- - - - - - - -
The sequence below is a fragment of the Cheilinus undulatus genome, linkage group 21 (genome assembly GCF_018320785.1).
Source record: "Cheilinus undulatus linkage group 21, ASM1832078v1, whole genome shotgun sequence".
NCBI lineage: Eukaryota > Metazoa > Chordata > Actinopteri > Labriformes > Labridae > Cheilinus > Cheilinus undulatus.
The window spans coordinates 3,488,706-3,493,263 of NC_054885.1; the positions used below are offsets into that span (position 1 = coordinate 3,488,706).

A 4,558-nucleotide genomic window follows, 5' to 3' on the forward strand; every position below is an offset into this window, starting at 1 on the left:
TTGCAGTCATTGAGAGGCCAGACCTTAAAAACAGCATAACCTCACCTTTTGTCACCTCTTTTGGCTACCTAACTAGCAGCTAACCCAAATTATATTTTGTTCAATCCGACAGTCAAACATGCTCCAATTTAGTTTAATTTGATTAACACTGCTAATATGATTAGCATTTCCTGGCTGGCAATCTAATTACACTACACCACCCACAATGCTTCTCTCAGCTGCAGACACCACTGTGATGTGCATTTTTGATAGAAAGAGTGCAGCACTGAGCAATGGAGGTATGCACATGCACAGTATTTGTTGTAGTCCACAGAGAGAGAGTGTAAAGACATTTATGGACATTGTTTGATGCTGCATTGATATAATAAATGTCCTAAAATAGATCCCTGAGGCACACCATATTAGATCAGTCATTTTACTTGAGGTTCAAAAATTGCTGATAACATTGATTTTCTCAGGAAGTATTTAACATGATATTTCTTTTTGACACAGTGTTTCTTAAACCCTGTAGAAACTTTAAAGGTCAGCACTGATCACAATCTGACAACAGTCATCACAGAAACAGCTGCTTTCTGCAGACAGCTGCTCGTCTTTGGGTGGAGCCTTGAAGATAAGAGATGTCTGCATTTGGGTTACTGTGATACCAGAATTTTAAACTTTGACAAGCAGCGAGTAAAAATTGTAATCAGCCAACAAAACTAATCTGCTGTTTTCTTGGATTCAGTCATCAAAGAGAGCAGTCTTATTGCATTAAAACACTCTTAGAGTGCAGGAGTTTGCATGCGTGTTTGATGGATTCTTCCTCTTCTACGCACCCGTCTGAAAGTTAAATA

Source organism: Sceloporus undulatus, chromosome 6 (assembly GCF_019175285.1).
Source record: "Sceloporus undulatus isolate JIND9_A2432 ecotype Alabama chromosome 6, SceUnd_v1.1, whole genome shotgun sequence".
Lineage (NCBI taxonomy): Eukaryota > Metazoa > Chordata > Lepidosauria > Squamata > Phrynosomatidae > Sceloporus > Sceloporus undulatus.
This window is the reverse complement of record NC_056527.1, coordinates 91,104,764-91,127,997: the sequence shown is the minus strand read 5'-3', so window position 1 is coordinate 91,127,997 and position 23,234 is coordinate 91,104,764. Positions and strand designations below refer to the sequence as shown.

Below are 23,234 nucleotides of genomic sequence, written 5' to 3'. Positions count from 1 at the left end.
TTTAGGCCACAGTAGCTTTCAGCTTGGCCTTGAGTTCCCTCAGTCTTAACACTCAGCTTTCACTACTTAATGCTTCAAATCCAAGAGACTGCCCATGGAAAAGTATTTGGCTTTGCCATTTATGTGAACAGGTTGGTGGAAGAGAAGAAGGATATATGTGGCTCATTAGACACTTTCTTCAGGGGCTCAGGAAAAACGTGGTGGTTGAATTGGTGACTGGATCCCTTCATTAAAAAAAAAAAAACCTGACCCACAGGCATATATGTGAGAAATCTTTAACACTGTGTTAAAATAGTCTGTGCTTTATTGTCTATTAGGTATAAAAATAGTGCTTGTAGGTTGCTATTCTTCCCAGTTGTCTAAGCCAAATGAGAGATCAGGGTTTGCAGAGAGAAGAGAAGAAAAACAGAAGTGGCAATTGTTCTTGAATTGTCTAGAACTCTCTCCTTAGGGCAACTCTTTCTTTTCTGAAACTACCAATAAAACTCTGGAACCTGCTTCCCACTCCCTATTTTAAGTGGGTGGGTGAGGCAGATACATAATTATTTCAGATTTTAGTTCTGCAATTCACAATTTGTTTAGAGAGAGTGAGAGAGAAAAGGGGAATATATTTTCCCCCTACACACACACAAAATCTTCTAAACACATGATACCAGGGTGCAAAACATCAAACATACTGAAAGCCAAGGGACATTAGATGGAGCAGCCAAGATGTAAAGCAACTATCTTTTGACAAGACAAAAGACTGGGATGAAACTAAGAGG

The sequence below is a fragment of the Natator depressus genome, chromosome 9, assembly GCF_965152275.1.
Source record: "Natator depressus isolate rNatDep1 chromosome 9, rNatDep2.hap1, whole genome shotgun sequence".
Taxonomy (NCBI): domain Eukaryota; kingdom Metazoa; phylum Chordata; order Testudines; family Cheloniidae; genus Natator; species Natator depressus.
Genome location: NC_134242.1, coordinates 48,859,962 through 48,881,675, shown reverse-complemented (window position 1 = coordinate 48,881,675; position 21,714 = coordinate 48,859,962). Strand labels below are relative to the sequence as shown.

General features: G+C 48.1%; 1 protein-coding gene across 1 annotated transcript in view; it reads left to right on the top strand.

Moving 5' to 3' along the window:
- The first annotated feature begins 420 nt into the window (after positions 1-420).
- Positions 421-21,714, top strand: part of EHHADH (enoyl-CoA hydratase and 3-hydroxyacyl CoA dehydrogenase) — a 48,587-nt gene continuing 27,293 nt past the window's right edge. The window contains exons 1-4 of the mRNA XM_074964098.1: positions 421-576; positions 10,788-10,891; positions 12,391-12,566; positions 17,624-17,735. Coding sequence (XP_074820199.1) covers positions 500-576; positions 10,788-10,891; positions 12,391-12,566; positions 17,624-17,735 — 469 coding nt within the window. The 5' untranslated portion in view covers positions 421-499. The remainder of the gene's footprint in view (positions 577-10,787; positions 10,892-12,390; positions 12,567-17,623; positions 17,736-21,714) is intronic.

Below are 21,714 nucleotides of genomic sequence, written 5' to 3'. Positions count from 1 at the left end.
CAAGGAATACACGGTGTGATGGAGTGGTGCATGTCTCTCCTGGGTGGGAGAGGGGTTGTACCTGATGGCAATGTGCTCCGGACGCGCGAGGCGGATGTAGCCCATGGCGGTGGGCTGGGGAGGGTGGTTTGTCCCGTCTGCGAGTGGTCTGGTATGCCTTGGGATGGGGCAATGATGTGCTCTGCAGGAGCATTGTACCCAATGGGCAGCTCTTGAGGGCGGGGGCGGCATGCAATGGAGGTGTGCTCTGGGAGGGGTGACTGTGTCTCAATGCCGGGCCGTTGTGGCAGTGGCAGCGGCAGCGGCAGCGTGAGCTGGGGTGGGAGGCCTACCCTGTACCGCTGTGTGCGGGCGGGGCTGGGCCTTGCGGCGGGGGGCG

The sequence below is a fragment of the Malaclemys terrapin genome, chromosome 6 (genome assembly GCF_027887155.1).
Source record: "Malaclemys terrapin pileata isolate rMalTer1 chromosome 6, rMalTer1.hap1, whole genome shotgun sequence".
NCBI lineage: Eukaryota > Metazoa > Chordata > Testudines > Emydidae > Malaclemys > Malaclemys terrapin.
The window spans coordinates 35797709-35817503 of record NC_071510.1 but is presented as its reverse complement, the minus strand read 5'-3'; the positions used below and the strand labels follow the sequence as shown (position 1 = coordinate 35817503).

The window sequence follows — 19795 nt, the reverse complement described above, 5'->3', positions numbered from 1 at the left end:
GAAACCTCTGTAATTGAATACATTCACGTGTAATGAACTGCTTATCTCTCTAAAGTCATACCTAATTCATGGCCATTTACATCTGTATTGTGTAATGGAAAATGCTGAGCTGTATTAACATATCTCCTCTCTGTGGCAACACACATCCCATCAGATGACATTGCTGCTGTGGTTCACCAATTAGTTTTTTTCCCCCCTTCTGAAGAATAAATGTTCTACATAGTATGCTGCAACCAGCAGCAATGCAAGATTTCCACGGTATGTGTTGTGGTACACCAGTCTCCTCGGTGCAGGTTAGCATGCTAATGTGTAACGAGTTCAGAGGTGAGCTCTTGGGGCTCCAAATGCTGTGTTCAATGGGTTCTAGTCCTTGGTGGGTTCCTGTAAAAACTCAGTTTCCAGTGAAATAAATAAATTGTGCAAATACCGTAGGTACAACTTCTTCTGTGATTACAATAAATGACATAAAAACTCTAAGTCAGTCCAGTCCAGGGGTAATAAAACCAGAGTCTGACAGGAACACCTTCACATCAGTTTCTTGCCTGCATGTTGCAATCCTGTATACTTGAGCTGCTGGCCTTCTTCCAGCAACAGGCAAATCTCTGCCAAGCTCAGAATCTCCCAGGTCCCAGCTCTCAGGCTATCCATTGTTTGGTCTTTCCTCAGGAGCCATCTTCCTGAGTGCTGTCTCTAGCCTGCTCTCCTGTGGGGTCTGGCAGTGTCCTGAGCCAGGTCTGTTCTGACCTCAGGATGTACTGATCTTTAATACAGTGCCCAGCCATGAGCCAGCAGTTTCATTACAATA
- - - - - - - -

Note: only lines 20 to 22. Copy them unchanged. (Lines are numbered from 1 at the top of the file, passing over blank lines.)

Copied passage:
- Positions 421-21,714, top strand: part of EHHADH (enoyl-CoA hydratase and 3-hydroxyacyl CoA dehydrogenase) — a 48,587-nt gene continuing 27,293 nt past the window's right edge. The window contains exons 1-4 of the mRNA XM_074964098.1: positions 421-576; positions 10,788-10,891; positions 12,391-12,566; positions 17,624-17,735. Coding sequence (XP_074820199.1) covers positions 500-576; positions 10,788-10,891; positions 12,391-12,566; positions 17,624-17,735 — 469 coding nt within the window. The 5' untranslated portion in view covers positions 421-499. The remainder of the gene's footprint in view (positions 577-10,787; positions 10,892-12,390; positions 12,567-17,623; positions 17,736-21,714) is intronic.

Below are 21,714 nucleotides of genomic sequence, written 5' to 3'. Positions count from 1 at the left end.
CAAGGAATACACGGTGTGATGGAGTGGTGCATGTCTCTCCTGGGTGGGAGAGGGGTTGTACCTGATGGCAATGTGCTCCGGACGCGCGAGGCGGATGTAGCCCATGGCGGTGGGCTGGGGAGGGTGGTTTGTCCCGTCTGCGAGTGGTCTGGTATGCCTTGGGATGGGGCAATGATGTGCTCTGCAGGAGCATTGTACCCAATGGGCAGCTCTTGAGGGCGGGGGCGGCATGCAATGGAGGTGTGCTCTGGGAGGGGTGACTGTGTCTCAATGCCGGGCCGTTGTGGCAGTGGCAGCGGCAGCGGCAGCGTGAGCTGGGGTGGGAGGCCTACCCTGTACCGCTGTGTGCGGGCGGGGCTGGGCCTTGCGGCGGGGGGCG